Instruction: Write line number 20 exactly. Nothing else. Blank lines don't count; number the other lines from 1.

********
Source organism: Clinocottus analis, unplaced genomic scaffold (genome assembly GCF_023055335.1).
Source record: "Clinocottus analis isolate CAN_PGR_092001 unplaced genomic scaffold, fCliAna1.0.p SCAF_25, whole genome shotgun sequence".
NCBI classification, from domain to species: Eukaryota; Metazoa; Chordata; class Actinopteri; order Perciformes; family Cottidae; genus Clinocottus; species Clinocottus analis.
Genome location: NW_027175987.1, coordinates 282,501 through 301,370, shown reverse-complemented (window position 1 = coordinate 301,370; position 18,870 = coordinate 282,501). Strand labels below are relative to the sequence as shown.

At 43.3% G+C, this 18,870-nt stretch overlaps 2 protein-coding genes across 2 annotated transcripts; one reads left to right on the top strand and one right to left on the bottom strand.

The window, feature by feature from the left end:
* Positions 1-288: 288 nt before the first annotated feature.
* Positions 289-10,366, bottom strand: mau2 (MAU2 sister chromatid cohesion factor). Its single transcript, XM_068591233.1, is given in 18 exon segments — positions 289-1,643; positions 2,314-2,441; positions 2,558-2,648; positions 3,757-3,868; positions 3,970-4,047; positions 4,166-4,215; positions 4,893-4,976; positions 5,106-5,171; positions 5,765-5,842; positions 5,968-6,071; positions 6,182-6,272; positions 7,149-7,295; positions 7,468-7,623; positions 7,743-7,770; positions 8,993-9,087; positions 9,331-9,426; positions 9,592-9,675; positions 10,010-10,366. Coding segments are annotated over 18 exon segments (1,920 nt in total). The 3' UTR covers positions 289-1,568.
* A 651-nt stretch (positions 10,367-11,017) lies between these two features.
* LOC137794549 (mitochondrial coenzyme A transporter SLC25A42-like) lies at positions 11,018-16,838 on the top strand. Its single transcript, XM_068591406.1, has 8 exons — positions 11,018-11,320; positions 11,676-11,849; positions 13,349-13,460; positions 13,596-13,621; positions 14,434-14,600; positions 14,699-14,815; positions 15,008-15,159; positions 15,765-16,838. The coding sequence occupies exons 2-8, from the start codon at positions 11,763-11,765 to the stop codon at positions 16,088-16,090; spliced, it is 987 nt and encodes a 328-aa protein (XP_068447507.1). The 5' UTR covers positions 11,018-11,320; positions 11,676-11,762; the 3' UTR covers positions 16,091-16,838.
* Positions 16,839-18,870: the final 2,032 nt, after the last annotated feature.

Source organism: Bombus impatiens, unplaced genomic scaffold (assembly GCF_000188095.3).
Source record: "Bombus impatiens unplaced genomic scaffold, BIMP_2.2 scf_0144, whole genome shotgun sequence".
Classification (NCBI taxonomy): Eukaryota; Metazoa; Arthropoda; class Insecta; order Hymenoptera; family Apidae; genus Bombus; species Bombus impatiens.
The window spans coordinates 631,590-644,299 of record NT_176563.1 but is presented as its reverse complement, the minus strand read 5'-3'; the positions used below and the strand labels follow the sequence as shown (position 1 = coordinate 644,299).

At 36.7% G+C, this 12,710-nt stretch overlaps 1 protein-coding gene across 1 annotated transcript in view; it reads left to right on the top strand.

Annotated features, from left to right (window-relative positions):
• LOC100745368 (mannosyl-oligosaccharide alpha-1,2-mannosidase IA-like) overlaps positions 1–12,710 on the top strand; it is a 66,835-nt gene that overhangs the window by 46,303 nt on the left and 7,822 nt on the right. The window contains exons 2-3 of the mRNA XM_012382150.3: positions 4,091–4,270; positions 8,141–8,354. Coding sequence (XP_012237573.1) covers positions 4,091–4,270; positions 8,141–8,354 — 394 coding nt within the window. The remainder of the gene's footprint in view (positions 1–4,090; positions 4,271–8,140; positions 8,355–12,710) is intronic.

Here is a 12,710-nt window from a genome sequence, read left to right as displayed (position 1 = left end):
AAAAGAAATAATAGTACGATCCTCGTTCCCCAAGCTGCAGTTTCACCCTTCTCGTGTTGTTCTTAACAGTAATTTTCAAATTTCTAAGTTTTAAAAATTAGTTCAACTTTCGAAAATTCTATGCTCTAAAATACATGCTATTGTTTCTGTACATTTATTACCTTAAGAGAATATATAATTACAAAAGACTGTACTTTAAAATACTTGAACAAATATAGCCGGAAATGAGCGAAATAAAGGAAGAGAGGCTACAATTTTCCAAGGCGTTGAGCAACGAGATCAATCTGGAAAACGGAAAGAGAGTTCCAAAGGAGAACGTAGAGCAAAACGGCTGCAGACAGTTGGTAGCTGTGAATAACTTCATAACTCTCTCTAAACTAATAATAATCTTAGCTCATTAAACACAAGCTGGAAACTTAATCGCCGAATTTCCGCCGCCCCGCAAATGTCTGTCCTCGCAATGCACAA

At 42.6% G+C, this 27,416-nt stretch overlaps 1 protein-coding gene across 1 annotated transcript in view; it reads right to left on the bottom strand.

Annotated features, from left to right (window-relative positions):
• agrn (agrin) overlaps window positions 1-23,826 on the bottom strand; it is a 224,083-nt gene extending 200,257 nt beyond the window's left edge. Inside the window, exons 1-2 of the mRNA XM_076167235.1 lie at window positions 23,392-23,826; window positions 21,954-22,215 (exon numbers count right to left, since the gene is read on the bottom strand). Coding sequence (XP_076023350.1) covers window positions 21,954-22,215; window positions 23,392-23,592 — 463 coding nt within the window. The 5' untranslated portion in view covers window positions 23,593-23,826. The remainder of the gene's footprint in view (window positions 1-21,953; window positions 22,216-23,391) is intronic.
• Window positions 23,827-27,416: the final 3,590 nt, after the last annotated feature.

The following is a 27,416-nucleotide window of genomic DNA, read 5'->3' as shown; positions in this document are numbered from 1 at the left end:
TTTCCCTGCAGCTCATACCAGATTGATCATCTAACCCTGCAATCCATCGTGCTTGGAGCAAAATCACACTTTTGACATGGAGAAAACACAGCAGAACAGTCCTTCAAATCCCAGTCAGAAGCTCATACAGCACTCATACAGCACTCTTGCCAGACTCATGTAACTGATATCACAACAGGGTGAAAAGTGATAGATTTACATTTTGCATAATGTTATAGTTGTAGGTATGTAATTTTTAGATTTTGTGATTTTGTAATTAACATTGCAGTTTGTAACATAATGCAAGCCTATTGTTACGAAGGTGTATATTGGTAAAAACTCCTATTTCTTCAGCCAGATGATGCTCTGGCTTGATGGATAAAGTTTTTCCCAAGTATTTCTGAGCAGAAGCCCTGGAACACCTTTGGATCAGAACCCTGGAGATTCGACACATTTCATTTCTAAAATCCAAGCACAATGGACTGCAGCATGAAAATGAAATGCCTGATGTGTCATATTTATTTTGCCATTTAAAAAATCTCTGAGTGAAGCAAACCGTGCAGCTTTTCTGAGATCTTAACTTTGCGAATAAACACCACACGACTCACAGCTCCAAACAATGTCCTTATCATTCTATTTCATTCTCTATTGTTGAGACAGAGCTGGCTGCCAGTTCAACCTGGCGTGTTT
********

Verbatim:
AAAAGAAATAATAGTACGATCCTCGTTCCCCAAGCTGCAGTTTCACCCTTCTCGTGTTGTTCTTAACAGTAATTTTCAAATTTCTAAGTTTTAAAAATTAGTTCAACTTTCGAAAATTCTATGCTCTAAAATACATGCTATTGTTTCTGTACATTTATTACCTTAAGAGAATATATAATTACAAAAGACTGTACTTTAAAATACTTGAACAAATATAGCCGGAAATGAGCGAAATAAAGGAAGAGAGGCTACAATTTTCCAAGGCGTTGAGCAACGAGATCAATCTGGAAAACGGAAAGAGAGTTCCAAAGGAGAACGTAGAGCAAAACGGCTGCAGACAGTTGGTAGCTGTGAATAACTTCATAACTCTCTCTAAACTAATAATAATCTTAGCTCATTAAACACAAGCTGGAAACTTAATCGCCGAATTTCCGCCGCCCCGCAAATGTCTGTCCTCGCAATGCACAA